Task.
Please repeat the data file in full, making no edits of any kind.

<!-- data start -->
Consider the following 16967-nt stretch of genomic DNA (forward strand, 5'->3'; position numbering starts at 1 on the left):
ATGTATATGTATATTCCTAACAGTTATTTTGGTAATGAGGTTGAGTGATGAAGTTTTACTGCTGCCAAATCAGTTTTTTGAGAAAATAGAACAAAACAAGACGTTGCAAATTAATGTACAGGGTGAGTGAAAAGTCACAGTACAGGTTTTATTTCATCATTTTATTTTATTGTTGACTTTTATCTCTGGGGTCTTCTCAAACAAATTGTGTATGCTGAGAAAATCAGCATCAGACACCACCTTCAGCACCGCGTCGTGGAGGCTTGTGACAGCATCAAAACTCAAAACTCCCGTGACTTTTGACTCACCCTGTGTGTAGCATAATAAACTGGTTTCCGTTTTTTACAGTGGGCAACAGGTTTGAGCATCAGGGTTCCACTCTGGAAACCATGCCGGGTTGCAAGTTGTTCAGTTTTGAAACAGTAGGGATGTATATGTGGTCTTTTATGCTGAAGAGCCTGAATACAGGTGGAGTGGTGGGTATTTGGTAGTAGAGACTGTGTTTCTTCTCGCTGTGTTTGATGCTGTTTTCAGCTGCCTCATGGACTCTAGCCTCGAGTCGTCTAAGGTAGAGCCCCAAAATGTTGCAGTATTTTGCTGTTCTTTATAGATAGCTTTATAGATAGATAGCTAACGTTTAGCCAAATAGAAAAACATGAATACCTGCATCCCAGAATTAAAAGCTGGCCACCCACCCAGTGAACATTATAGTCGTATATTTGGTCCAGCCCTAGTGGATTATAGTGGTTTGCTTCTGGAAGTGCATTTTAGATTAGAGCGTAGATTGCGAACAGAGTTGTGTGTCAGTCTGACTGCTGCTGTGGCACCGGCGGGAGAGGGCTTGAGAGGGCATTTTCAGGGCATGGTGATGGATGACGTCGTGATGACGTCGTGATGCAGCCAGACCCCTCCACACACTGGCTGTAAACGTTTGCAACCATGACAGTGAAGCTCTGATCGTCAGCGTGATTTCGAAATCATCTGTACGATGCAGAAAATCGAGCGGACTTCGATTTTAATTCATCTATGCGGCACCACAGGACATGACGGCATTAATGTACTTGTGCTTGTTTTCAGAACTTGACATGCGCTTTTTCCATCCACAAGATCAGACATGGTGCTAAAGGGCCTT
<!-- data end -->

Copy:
Consider the following 16967-nt stretch of genomic DNA (forward strand, 5'->3'; position numbering starts at 1 on the left):
ATGTATATGTATATTCCTAACAGTTATTTTGGTAATGAGGTTGAGTGATGAAGTTTTACTGCTGCCAAATCAGTTTTTTGAGAAAATAGAACAAAACAAGACGTTGCAAATTAATGTACAGGGTGAGTGAAAAGTCACAGTACAGGTTTTATTTCATCATTTTATTTTATTGTTGACTTTTATCTCTGGGGTCTTCTCAAACAAATTGTGTATGCTGAGAAAATCAGCATCAGACACCACCTTCAGCACCGCGTCGTGGAGGCTTGTGACAGCATCAAAACTCAAAACTCCCGTGACTTTTGACTCACCCTGTGTGTAGCATAATAAACTGGTTTCCGTTTTTTACAGTGGGCAACAGGTTTGAGCATCAGGGTTCCACTCTGGAAACCATGCCGGGTTGCAAGTTGTTCAGTTTTGAAACAGTAGGGATGTATATGTGGTCTTTTATGCTGAAGAGCCTGAATACAGGTGGAGTGGTGGGTATTTGGTAGTAGAGACTGTGTTTCTTCTCGCTGTGTTTGATGCTGTTTTCAGCTGCCTCATGGACTCTAGCCTCGAGTCGTCTAAGGTAGAGCCCCAAAATGTTGCAGTATTTTGCTGTTCTTTATAGATAGCTTTATAGATAGATAGCTAACGTTTAGCCAAATAGAAAAACATGAATACCTGCATCCCAGAATTAAAAGCTGGCCACCCACCCAGTGAACATTATAGTCGTATATTTGGTCCAGCCCTAGTGGATTATAGTGGTTTGCTTCTGGAAGTGCATTTTAGATTAGAGCGTAGATTGCGAACAGAGTTGTGTGTCAGTCTGACTGCTGCTGTGGCACCGGCGGGAGAGGGCTTGAGAGGGCATTTTCAGGGCATGGTGATGGATGACGTCGTGATGACGTCGTGATGCAGCCAGACCCCTCCACACACTGGCTGTAAACGTTTGCAACCATGACAGTGAAGCTCTGATCGTCAGCGTGATTTCGAAATCATCTGTACGATGCAGAAAATCGAGCGGACTTCGATTTTAATTCATCTATGCGGCACCACAGGACATGACGGCATTAATGTACTTGTGCTTGTTTTCAGAACTTGACATGCGCTTTTTCCATCCACAAGATCAGACATGGTGCTAAAGGGCCTT